F*** 10,000 Hours: Thoughts on Process, Perfection and Good Enough
I recently watched a fascinating talk given by Josh Kaufman at TEDx CSU (found below for your viewing pleasure) in which he tackles the popular belief that learning new skills takes a very long time. I really enjoyed it because it answers a question I get asked a lot when teaching: "how long will this take to learn?" The initial stage of learning is uncomfortable. People (myself included) usually want to know when it will be over. At the moment, the prevailing conventional wisdom is something along the lines of: "well, I read Outliers by Malcom Gladwell, and it takes 10,000 hours to be really good".
While this is interesting information it fails to address the actual question:
How long will it take me to be able to do this?
Now, it seems like I am picking on Mr Gladwell here. I really have no reason to. He wrote a very well researched and thoughtful book, and it became very popular. Three cheers! It means that people are reading and are interested in the nature of their minds! That makes me baby-panda-level happy.
What I've noticed here, that I think could use a little work, is this: through that popularization, the piece of information that made it through our collective game of telephone was: "it takes 10,000 hours to get good at something". You can almost hear the "so why bother" that follows. To me, this speaks to a generalized fear of imperfection and vulnerability. Learning often becomes something people do in secret, and as quickly as possible.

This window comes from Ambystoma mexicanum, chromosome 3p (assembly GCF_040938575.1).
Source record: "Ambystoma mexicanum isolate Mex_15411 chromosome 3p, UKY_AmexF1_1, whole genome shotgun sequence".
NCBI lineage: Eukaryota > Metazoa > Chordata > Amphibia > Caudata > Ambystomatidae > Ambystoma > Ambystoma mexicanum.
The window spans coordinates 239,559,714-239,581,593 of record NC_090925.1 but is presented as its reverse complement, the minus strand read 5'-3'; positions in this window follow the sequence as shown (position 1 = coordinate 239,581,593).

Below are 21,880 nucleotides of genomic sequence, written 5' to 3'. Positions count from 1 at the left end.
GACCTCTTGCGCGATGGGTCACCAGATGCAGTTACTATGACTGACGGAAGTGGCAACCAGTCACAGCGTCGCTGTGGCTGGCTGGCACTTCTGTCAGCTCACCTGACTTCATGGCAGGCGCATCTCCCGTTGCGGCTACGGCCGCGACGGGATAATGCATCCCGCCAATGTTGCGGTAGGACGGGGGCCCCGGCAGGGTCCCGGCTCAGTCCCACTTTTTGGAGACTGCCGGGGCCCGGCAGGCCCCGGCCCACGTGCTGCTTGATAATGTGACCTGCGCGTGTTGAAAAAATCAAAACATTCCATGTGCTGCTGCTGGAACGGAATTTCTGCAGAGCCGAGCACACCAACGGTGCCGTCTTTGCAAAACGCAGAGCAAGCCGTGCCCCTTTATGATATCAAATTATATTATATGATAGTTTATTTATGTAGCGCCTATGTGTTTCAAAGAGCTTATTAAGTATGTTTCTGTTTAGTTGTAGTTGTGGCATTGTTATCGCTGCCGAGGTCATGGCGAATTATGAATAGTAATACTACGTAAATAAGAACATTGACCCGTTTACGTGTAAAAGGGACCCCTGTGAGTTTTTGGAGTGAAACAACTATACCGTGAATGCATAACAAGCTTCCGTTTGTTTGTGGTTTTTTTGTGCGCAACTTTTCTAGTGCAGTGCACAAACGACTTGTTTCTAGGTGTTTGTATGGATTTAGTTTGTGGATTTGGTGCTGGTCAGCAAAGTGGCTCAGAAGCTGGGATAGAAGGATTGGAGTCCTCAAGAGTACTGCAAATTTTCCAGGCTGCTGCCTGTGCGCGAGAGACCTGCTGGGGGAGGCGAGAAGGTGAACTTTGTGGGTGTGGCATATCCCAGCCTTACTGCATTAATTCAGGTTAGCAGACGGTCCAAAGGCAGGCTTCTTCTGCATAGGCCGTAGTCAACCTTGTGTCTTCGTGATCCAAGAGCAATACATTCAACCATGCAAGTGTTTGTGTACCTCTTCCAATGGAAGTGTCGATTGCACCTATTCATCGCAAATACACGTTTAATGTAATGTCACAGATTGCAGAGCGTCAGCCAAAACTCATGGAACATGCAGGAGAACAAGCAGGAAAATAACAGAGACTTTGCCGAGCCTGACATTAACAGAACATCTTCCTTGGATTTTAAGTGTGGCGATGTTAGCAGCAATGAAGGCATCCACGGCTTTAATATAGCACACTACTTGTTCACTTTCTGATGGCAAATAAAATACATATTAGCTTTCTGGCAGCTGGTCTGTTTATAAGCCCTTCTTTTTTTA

When we do this we miss the exhilarating, steep arc of the initial learning process. The part where we go from knowing nothing to knowing quite a bit (thank you very much). This can be tremendously fun if you aren't scared, or ashamed, and give yourself plenty of pats on the back (or gold stars, or high fives... whatever floats your boat). We're wired to enjoy this process. It is biochemically satisfying and healthy on so many levels.
I think some of this fear stems from not thinking of learning itself an improvable skill. Absorbing information is not the same thing as learning. The skill of learning is based on resilience to failure, curiosity and commitment. Finding satisfaction in all of the incremental steps and successes is essential.
Sure, it takes 10, 000 hours to become a master, but mastery is a long road, and there are so many interesting and satisfying points along the way. Not to mention other roads that split off and take you in entirely new directions. So I think we are better served by asking: what does good mean to you in this context? What would be satisfying?
As a friend of mine once said: "it's not just good, it's good enough".